Please note! This essay has been submitted by a student.
When looking at our society today, realize I take much for granted. As a woman, I will be able to vote, become a doctor, study at university, have the choice to marry and start a family (or not), and do many other things that just over a hundred years ago were mere fantasies. These are great accomplishments. However, we still haven’t reached the finish line. Some might argue that the finish line was getting the vote or laws enshrining our rights to equal pay, but in practice, social change is limited unless the views of society as a whole change too.
Even though banners are written and policies are made, gender inequality has not been fully eradicated. For positive change to happen, genders need to stop being portrayed so contrastingly in terms of personality, appearance, and ability – as a society we need to acknowledge the difference between biological sex (female and male) and the expectations of gender that are drilled into us (femininity and masculinity). As Serena Williams put it in one of her Nike advertisements, “If we show emotion, we are called dramatic. If we want to play against men, we’re nuts. When we stand for something, we’re unhinged. And if we get angry, we’re hysterical or irrational.” This doesn’t just apply to women in sport, this applies to all women, regardless of career. So, feminism: why do we need it in the 21st century?
I am told that even if I get into the same university as a boy, and we finish with the same degree, and get the same job, and work our way up along the same career ladder, that:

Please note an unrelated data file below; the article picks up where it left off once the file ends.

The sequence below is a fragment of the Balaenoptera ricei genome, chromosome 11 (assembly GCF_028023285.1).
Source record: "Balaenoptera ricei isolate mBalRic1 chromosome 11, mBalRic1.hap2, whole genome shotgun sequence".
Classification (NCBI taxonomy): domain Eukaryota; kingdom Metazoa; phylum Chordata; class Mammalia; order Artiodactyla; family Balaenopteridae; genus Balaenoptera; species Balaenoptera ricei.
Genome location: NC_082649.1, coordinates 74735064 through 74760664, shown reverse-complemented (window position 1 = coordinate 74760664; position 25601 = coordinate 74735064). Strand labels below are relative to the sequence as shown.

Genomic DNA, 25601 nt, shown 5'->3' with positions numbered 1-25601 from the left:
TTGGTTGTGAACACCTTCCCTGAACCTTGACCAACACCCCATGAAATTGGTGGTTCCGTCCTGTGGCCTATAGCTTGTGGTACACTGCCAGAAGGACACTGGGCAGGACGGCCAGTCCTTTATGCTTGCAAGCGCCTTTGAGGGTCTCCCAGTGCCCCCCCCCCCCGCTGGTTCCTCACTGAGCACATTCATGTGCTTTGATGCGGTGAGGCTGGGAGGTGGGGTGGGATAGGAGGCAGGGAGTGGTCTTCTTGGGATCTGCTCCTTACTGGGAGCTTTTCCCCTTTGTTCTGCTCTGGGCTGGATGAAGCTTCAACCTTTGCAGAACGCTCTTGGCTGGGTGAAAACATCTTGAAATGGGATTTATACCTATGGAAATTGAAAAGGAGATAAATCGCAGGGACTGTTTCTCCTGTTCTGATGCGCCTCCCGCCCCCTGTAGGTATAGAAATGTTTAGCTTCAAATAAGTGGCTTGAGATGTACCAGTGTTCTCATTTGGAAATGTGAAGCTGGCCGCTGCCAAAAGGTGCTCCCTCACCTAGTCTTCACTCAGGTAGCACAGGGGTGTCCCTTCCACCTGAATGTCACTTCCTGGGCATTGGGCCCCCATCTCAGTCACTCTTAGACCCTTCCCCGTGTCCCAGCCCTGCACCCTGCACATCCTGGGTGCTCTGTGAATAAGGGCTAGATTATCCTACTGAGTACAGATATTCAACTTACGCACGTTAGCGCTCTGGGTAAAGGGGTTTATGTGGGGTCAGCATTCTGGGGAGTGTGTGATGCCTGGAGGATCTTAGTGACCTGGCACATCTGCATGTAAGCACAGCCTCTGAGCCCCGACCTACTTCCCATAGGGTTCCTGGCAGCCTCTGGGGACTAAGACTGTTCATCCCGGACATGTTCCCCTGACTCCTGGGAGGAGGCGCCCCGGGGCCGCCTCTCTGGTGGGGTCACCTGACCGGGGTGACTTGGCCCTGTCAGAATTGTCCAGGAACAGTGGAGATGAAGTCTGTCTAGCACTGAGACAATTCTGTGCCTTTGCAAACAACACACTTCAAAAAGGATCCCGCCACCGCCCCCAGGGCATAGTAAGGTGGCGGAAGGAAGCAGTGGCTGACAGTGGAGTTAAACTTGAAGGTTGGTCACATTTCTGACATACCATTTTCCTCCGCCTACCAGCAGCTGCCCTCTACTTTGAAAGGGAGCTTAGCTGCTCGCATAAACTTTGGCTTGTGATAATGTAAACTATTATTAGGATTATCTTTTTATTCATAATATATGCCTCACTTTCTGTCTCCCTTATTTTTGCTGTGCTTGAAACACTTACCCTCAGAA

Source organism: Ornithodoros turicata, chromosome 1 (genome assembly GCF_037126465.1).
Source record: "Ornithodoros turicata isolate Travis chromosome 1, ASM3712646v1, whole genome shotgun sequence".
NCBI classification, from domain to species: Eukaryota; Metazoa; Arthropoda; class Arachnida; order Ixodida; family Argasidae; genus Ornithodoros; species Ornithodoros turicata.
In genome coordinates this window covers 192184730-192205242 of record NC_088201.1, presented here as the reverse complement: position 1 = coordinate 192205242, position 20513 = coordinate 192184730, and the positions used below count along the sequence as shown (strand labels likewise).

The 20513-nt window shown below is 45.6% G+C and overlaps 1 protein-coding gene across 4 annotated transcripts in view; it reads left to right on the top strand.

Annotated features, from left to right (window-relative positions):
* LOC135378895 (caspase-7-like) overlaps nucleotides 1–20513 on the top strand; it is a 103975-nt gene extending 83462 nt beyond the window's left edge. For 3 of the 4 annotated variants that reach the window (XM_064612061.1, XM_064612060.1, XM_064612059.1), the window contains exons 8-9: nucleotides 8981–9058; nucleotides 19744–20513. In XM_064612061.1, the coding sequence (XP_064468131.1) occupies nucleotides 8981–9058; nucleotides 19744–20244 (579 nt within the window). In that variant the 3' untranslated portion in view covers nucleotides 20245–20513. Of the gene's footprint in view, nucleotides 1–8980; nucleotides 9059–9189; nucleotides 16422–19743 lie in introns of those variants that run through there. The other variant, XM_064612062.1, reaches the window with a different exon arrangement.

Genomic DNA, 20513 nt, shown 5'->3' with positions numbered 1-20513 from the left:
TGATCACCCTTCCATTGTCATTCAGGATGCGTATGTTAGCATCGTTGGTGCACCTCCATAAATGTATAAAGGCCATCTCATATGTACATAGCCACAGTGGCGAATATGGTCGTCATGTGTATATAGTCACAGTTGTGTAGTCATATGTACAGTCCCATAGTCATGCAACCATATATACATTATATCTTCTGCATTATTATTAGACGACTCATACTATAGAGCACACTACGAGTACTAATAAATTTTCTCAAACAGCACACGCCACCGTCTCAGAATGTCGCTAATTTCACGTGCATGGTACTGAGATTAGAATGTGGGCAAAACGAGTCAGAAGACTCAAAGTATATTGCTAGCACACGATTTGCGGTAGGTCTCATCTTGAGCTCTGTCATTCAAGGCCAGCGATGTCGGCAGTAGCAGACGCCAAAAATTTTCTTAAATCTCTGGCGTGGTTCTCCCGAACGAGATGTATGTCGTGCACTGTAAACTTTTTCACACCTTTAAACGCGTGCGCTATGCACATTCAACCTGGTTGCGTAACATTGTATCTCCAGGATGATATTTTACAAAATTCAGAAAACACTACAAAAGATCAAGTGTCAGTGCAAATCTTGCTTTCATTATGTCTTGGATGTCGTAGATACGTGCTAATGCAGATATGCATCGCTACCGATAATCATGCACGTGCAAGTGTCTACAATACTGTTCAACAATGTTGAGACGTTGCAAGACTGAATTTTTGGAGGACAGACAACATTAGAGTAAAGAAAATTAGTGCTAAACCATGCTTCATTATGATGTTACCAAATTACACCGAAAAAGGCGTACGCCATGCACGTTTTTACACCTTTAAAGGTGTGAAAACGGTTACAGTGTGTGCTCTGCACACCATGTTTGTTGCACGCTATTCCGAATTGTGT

a) I must be prepared for the 52% chance that I will be sexually harassed (this figure is even higher outside of the UK)
b) I might never earn as much as my male counterpart due to the gender pay gap
c) likely, I will not be taken as seriously in fields highly dominated by men, such as finance, medicine, and engineering.
So, if there is any advice I can offer to people our age, male or female, do not let statistics define your future. Aspire to change these facts and figures of our society in the hope that our daughters don’t grow up with the same constraints. Feminism isn’t about making women better than men; feminism is about changing our perspective on gender and having equal opportunities, equal success, and equal justice.
Feminists fight for many issues simultaneously – supporting sexual assault survivors, ‘freeing the nipple’; closing the gender pay gap; breaking gender stereotypes; fighting period poverty; challenging beauty expectations and norms; improving the division of household labor, and more. It can be hard to keep up. However, getting involved with feminism doesn’t have to be complicated. It could mean supporting women-owned brands; signing a petition; volunteering at a local women’s shelter; donating tampons to a homeless shelter; supporting female artists; standing up for other girls in class.. the list goes on. Feminism is what you make it, feminism: why we need it in the 21st century, feminism is what you need now.
Mainstream feminism is a movement that seems to have a lot of critics, including many young men. Some associate feminism with giving opportunities to women in areas in which they are underrepresented but failing to do the same for men in areas in which they are underprivileged. Such areas include university and sixth form education, mental health, criminal sentencing, and divorce settlements. This, they say, is hypocritical for a movement about gender equality. The movement has also been criticized for forgetting about the struggles of women who are not white, straight, and middle class, and for focusing on smaller issues like ‘manspreading’ over more pressing ones, like honor killings in the Middle East. Gender equality is a brilliant aim, but we need to make sure that our approach to achieving it is inclusive and open-minded.